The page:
India election 2019: latest updates

In less than a month, the world’s biggest democratic exercise begins in India. And out of a total of 900 million eligible voters, a staggering 84.3 million — including 15 million aged 18 or 19 — will be casting ballots for the first time.

So what do they want from their politicians?

Shreeparna Chatterjee, a 22-year-old arts student in New Delhi and first-time voter.

Tolerance, according to Shreeparna Chatterjee, a 22-year-old arts student in New Delhi going to the polls for the first time.

“With this government, I feel it’s been very heated religion-based and caste-based politics,” Chatterjee told CNN. “It has become very hardcore right wing and a one-colored opinion. If I were to vote for someone, I would like to see acceptance in terms of difference of opinions by the current political party.”

Utsav Vasudeva, 22, a Bengaluru law student who is concerned about the role of religion in India.

Utsav Vasudeva, a 22-year-old law student in the southern city of Bengaluru, says the BJP “has done a lot of good work” but he is uneasy about its religious underpinnings.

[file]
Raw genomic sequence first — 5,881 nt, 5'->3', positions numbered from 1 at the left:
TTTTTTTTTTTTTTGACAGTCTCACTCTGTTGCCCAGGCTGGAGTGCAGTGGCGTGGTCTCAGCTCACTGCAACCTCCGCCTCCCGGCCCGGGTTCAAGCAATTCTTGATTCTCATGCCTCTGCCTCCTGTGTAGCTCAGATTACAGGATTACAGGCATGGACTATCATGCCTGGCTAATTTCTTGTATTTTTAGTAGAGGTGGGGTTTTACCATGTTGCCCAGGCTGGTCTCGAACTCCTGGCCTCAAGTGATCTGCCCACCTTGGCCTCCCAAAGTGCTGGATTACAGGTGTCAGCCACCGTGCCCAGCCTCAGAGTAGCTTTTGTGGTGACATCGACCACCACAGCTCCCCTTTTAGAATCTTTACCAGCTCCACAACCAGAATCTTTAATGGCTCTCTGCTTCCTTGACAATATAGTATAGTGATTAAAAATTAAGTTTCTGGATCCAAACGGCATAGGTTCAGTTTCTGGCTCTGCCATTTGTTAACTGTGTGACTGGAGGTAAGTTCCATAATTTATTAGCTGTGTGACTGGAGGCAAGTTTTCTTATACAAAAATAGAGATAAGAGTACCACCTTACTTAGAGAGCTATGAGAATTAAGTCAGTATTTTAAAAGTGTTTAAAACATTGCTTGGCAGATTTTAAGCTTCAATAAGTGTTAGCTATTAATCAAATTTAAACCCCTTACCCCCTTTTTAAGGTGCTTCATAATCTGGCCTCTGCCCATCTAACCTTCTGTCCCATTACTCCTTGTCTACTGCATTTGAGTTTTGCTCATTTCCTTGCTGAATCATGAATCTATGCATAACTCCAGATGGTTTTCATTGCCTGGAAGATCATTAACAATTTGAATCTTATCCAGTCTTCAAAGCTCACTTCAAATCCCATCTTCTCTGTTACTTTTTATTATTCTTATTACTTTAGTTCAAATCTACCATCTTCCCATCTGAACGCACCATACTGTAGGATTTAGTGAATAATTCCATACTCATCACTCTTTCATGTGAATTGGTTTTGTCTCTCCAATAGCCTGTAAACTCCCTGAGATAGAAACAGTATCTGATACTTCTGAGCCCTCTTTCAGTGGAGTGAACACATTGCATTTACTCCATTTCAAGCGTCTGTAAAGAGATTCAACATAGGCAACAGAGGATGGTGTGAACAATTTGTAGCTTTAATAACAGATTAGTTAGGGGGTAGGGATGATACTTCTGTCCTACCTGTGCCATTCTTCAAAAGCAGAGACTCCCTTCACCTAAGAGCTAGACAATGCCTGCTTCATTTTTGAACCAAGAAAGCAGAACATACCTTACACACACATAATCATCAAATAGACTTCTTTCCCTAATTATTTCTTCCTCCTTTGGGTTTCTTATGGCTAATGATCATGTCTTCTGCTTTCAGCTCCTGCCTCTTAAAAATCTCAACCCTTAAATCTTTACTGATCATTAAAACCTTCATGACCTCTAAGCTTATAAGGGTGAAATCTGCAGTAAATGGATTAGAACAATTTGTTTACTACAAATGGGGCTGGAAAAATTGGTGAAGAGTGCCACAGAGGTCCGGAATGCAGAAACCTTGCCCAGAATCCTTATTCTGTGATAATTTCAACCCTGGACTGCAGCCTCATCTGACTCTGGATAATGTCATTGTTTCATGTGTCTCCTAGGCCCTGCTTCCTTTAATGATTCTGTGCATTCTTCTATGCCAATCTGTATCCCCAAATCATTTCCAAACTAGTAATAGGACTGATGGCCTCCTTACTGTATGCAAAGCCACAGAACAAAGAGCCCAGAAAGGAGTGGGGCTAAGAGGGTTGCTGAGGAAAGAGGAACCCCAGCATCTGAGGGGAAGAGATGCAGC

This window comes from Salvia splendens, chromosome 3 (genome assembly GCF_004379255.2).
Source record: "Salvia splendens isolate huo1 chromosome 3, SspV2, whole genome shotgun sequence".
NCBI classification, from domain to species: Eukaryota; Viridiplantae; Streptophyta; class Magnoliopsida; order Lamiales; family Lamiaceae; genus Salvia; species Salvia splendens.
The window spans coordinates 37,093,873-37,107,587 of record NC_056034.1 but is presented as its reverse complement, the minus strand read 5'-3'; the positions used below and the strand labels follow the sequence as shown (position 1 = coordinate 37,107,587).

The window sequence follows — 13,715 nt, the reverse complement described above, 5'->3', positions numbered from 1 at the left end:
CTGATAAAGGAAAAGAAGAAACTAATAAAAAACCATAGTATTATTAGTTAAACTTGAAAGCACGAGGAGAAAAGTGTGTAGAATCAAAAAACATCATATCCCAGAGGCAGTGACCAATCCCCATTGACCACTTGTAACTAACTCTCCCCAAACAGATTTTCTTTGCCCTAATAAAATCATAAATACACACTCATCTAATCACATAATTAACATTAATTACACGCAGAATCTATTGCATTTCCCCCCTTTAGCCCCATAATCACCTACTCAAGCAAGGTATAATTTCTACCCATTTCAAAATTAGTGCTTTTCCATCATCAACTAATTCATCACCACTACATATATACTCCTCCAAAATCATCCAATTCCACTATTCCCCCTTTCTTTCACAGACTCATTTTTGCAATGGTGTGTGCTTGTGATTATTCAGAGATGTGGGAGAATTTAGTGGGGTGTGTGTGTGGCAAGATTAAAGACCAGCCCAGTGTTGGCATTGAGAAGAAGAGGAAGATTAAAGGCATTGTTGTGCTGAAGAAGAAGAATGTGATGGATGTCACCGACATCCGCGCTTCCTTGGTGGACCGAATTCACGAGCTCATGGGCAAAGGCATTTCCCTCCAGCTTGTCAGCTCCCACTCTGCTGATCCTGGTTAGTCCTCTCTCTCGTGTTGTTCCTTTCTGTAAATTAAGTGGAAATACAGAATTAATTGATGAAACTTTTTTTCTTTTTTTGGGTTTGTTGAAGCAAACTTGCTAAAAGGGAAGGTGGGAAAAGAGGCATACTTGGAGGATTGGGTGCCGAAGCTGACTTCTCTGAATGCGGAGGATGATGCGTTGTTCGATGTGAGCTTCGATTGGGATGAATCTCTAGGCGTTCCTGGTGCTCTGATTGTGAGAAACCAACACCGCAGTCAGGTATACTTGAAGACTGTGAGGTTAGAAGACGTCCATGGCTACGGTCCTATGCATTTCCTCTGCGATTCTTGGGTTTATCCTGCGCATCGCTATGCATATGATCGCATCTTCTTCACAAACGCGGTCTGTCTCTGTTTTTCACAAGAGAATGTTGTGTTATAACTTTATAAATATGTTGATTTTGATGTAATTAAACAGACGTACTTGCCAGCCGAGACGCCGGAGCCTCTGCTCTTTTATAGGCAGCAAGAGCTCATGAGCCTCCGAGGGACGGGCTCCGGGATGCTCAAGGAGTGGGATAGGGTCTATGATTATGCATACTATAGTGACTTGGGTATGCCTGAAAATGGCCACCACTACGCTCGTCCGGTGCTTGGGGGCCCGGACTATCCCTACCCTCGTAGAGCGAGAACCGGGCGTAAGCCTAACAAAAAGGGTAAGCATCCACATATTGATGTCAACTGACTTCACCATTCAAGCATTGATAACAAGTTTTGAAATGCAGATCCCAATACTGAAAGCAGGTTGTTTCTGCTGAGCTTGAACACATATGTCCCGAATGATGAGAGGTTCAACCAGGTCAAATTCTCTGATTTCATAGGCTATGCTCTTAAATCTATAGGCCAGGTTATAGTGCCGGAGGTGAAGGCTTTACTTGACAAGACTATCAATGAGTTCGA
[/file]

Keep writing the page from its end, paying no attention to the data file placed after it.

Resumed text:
“Any time that (situation) happens it is chaotic for the system, and I feel one thing Congress stands for is secularism, which the BJP does not,” he said.

First-time voter Eshna Kutty, 22, wants India’s next leader to give a voice to the nation’s many minorities.

Eshna Kutty, 22, is concerned about the next leader’s approach to governing a diverse country.

“In a country that has different religions and cultures, Modi as a leader, his party being in power, means that a huge population is ignored and sidelined,” she said. “I am Hindu, I come from a privileged background, so for people like me, no matter which party comes to power, we aren’t going to face the brunt of it. The most affected are the minorities and the poor… If a certain party comes to power, these people will face huge problems.”

John Simte, 23, is optimistic for the future.

John Simte, 22, from Bengaluru, says there is a “deep sense of apathy” among his peers but is nonetheless optimistic.

“It (political apathy) has seeped into their minds because of the kind of politics the parties do. Going forward, it is important to restore confidence in the electoral system we have,” Simte said.
“The moment we restore that confidence, there will be a social and political transformation. More people will come out and vote, more people will stand for elections.”

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This article originally appeared here